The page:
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The Future of Ecological Inference Research: A Reply to Freedman et al.

The Future of Ecological Inference Research: A Reply to Freedman et al.
Gary King. 1999. “The Future of Ecological Inference Research: A Reply to Freedman et al.” Journal of the American Statistical Association, 94, Pp. 352-355.Abstract
I appreciate the editor’s invitation to reply to Freedman et al.’s (1998) review of "A Solution to the Ecological Inference Problem: Reconstructing Individual Behavior from Aggregate Data" (Princeton University Press.) I welcome this scholarly critique and JASA’s decision to publish in this field. Ecological inference is a large and very important area for applications that is especially rich with open statistical questions. I hope this discussion stimulates much new scholarship. Freedman et al. raise several interesting issues, but also misrepresent or misunderstand the prior literature, my approach, and their own empirical analyses, and compound the problem, by refusing requests from me and the editor to make their data and software available for this note. Some clarification is thus in order.
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Not Asked and Not Answered: Multiple Imputation for Multiple Surveys

Not Asked and Not Answered: Multiple Imputation for Multiple Surveys
Andrew Gelman, Gary King, and Chuanhai Liu. 1999. “Not Asked and Not Answered: Multiple Imputation for Multiple Surveys.” Journal of the American Statistical Association, 93, Pp. 846–857.Abstract
We present a method of analyzing a series of independent cross-sectional surveys in which some questions are not answered in some surveys and some respondents do not answer some of the questions posed. The method is also applicable to a single survey in which different questions are asked or different sampling methods are used in different strata or clusters. Our method involves multiply imputing the missing items and questions by adding to existing methods of imputation designed for single surveys a hierarchical regression model that allows covariates at the individual and survey levels. Information from survey weights is exploited by including in the analysis the variables on which the weights are based, and then reweighting individual responses (observed and imputed) to estimate population quantities. We also develop diagnostics for checking the fit of the imputation model based on comparing imputed data to nonimputed data. We illustrate with the example that motivated this project: a study of pre-election public opinion polls in which not all the questions of interest are asked in all the surveys, so that it is infeasible to impute within each survey separately.
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Making the Most of Statistical Analyses: Improving Interpretation and Presentation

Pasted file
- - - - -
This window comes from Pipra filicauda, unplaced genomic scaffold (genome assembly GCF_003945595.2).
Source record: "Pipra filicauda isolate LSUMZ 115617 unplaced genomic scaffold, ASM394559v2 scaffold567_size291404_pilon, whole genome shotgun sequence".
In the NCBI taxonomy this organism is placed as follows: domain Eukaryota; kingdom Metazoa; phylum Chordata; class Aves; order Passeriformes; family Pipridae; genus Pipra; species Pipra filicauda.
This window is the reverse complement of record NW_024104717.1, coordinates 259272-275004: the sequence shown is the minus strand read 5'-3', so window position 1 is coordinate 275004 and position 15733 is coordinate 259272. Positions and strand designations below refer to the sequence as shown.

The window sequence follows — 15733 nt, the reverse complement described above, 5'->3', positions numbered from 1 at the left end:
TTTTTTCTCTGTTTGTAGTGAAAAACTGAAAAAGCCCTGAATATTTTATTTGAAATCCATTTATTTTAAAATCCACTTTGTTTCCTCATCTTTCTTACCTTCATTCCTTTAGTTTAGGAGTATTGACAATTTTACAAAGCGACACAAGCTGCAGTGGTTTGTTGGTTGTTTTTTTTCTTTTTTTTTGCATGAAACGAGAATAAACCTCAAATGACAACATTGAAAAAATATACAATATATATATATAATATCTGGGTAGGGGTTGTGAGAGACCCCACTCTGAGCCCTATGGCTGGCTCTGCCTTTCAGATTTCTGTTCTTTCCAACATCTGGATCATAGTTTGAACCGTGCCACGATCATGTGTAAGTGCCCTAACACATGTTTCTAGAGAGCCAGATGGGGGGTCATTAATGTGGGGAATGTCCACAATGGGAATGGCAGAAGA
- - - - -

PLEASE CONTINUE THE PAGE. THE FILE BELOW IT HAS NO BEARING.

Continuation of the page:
Making the Most of Statistical Analyses: Improving Interpretation and Presentation
Gary King, Michael Tomz, and Jason Wittenberg. 2000. “Making the Most of Statistical Analyses: Improving Interpretation and Presentation.” American Journal of Political Science, 44, Pp. 341–355. Publisher's VersionAbstract
Social Scientists rarely take full advantage of the information available in their statistical results. As a consequence, they miss opportunities to present quantities that are of greatest substantive interest for their research and express the appropriate degree of certainty about these quantities. In this article, we offer an approach, built on the technique of statistical simulation, to extract the currently overlooked information from any statistical method and to interpret and present it in a reader-friendly manner. Using this technique requires some expertise, which we try to provide herein, but its application should make the results of quantitative articles more informative and transparent. To illustrate our recommendations, we replicate the results of several published works, showing in each case how the authors’ own conclusions can be expressed more sharply and informatively, and, without changing any data or statistical assumptions, how our approach reveals important new information about the research questions at hand. We also offer very easy-to-use Clarify software that implements our suggestions.
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Improving Quantitative Studies of International Conflict: A Conjecture

Improving Quantitative Studies of International Conflict: A Conjecture
Nathaniel Beck, Gary King, and Langche Zeng. 2000. “Improving Quantitative Studies of International Conflict: A Conjecture.” American Political Science Review, 94, Pp. 21–36.Abstract
We address a well-known but infrequently discussed problem in the quantitative study of international conflict: Despite immense data collections, prestigious journals, and sophisticated analyses, empirical findings in the literature on international conflict are often unsatisfying. Many statistical results change from article to article and specification to specification. Accurate forecasts are nonexistant. In this article we offer a conjecture about one source of this problem: The causes of conflict, theorized to be important but often found to be small or ephemeral, are indeed tiny for the vast majority of dyads, but they are large, stable, and replicable wherever the ex ante probability of conflict is large. This simple idea has an unexpectedly rich array of observable implications, all consistent with the literature. We directly test our conjecture by formulating a statistical model that includes critical features. Our approach, a version of a "neural network" model, uncovers some interesting structural features of international conflict, and as one evaluative measure, forecasts substantially better than any previous effort. Moreover, this improvement comes at little cost, and it is easy to evaluate whether the model is a statistical improvement over the simpler models commonly used.